Us is a movie in which if you excerpted any individual scene, you would see excellent acting, skilled directing, good pacing, and a great atmosphere of tension skillfully infused with bits of comedy. And yet, the whole is distinctively less than the sum of its parts. Nonetheless, the parts are good enough that the film remains a fun and diverting ride as long as you don’t expect too much cohesion at the end.
Personal Recommendation: B-
Content advisory: Some gruesome violence and its aftermath, moments of horror and suspense, and occasional rough language. MPAA rating: R
Suggested Audience: Teens and up with discernment
Year of release: 2019 Directed by Sandra Winther.
The subtitle of Pope Francis’ encyclical Laudato si’ is “On care for our common home.” That entire phrase, but especially the last three words, are put into relief by Lowland Kids, a documentary short about the effects of climate change on Isle de Jean Charles, off the coast of Louisiana, and the inhabitants thereof.
In twenty minutes, director Sandra Winther introduces us to teenage siblings Juliette and Howard, shows us the beauty of the home they have known for most of their lives, and raises awareness for the necessity of relocation since the island will inevitably be flooded in the coming years due to rising oceans. Winther’s concise approach to the documentary allows her to convey a community that feels familiar by the film’s end, which makes the impending loss of their home more poignant.
Bird’s eye shots of Isle de Jean Charles alternate with boating trips and the teenagers strolling along the water to show the beauty of the island. These are contrasted with the destruction wrought by hurricanes, a reminder that one day the floods from the storms will not recede. Through the interviews, the inhabitants communicate a clear love for their home and express regret that Juliette and Howard will probably be the last kids to grow up there.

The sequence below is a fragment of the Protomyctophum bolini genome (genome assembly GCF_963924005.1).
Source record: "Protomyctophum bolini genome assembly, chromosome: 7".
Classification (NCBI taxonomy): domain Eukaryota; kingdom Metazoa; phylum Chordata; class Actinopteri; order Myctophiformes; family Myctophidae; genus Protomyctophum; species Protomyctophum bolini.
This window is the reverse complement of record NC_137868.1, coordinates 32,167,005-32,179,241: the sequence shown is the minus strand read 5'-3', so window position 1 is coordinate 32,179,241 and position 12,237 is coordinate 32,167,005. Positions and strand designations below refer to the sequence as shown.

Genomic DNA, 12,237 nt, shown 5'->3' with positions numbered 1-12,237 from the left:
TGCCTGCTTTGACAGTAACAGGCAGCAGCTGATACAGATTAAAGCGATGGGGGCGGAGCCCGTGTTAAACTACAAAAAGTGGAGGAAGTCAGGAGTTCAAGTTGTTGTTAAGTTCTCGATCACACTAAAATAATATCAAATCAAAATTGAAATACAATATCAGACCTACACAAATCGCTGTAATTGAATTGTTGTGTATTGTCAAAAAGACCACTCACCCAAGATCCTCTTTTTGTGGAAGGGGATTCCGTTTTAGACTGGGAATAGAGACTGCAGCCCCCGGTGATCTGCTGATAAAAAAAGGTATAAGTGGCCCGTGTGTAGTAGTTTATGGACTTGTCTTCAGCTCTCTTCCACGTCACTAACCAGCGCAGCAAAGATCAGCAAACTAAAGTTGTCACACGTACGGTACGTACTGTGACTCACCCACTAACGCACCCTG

We learn that Juliette and Howard lost their parents at a young age, and they have been raised by their uncle with help from the tight-knit community of Isle de Jean Charles, where everyone is either friend or family—both of whom should help one another, and this community does. It is a beautiful example of the Catholic Church’s teaching on the principle of solidarity. That solidarity is what the teenagers know they will have to cling to when they move to a new home.
As discussion of relocating from Isle de Jean Charles emerges toward the end of the film, one man realizes that this will make them refugees, even as he admits it challenges his understanding of the word. At a time when other refugees have been in the news, it is an interesting word choice, but an accurate one that conveys the plight that comes from abandoning one’s home, regardless of the reason.
In Lowland Kids, that reason is climate change. Since the earth is our common home, not only should its care be all of our concern, but aiding anyone who finds themselves displaced should be as well. Lowland Kids does not function as an alarmist call to action, but more powerfully as a brief window of empathy into the life of an overlooked community imminently affected by climate change. Whether we respond as if we are members of that community as well is what the film invites us to consider.
Year of release: 2018 Directed by Yorgos Lanthimos. Starring Emma Stone, Rachel Weisz, Olivia Colman, Nicholas Hoult, and James Smith.